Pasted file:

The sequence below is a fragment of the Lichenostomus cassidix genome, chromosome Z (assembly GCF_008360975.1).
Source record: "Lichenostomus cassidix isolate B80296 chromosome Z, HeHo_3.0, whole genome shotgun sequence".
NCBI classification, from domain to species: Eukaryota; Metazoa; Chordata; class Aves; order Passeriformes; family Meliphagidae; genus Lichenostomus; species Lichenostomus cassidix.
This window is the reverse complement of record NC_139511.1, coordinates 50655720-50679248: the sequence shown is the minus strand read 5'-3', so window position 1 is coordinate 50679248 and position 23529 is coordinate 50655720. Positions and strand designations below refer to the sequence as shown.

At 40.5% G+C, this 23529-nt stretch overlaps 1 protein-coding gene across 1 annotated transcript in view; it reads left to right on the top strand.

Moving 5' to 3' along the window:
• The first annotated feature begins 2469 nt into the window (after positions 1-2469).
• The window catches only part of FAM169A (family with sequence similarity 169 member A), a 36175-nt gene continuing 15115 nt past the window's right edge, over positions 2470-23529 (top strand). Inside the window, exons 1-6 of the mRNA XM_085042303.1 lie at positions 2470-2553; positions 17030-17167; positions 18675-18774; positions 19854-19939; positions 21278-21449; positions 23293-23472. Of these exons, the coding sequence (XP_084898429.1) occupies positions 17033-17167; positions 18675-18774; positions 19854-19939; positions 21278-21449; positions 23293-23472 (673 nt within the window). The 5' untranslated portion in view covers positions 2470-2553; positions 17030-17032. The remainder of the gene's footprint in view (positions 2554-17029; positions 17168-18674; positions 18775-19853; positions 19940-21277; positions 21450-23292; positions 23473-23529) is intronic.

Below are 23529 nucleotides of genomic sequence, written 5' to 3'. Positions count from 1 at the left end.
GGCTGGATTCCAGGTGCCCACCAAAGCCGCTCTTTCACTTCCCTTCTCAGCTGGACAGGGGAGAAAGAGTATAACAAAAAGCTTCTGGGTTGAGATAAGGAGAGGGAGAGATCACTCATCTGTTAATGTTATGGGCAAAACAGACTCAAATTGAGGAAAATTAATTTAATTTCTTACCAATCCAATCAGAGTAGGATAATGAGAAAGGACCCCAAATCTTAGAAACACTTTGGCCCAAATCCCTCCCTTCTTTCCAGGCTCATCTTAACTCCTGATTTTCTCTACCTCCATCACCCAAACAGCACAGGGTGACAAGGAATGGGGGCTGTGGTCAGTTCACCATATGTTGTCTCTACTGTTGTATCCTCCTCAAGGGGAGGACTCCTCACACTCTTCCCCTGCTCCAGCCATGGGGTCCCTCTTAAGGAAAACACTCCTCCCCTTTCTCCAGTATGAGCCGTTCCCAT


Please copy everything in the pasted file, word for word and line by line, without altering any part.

The sequence below is a fragment of the Lichenostomus cassidix genome, chromosome Z (assembly GCF_008360975.1).
Source record: "Lichenostomus cassidix isolate B80296 chromosome Z, HeHo_3.0, whole genome shotgun sequence".
NCBI classification, from domain to species: Eukaryota; Metazoa; Chordata; class Aves; order Passeriformes; family Meliphagidae; genus Lichenostomus; species Lichenostomus cassidix.
This window is the reverse complement of record NC_139511.1, coordinates 50655720-50679248: the sequence shown is the minus strand read 5'-3', so window position 1 is coordinate 50679248 and position 23529 is coordinate 50655720. Positions and strand designations below refer to the sequence as shown.

At 40.5% G+C, this 23529-nt stretch overlaps 1 protein-coding gene across 1 annotated transcript in view; it reads left to right on the top strand.

Moving 5' to 3' along the window:
• The first annotated feature begins 2469 nt into the window (after positions 1-2469).
• The window catches only part of FAM169A (family with sequence similarity 169 member A), a 36175-nt gene continuing 15115 nt past the window's right edge, over positions 2470-23529 (top strand). Inside the window, exons 1-6 of the mRNA XM_085042303.1 lie at positions 2470-2553; positions 17030-17167; positions 18675-18774; positions 19854-19939; positions 21278-21449; positions 23293-23472. Of these exons, the coding sequence (XP_084898429.1) occupies positions 17033-17167; positions 18675-18774; positions 19854-19939; positions 21278-21449; positions 23293-23472 (673 nt within the window). The 5' untranslated portion in view covers positions 2470-2553; positions 17030-17032. The remainder of the gene's footprint in view (positions 2554-17029; positions 17168-18674; positions 18775-19853; positions 19940-21277; positions 21450-23292; positions 23473-23529) is intronic.

Below are 23529 nucleotides of genomic sequence, written 5' to 3'. Positions count from 1 at the left end.
GGCTGGATTCCAGGTGCCCACCAAAGCCGCTCTTTCACTTCCCTTCTCAGCTGGACAGGGGAGAAAGAGTATAACAAAAAGCTTCTGGGTTGAGATAAGGAGAGGGAGAGATCACTCATCTGTTAATGTTATGGGCAAAACAGACTCAAATTGAGGAAAATTAATTTAATTTCTTACCAATCCAATCAGAGTAGGATAATGAGAAAGGACCCCAAATCTTAGAAACACTTTGGCCCAAATCCCTCCCTTCTTTCCAGGCTCATCTTAACTCCTGATTTTCTCTACCTCCATCACCCAAACAGCACAGGGTGACAAGGAATGGGGGCTGTGGTCAGTTCACCATATGTTGTCTCTACTGTTGTATCCTCCTCAAGGGGAGGACTCCTCACACTCTTCCCCTGCTCCAGCCATGGGGTCCCTCTTAAGGAAAACACTCCTCCCCTTTCTCCAGTATGAGCCGTTCCCAT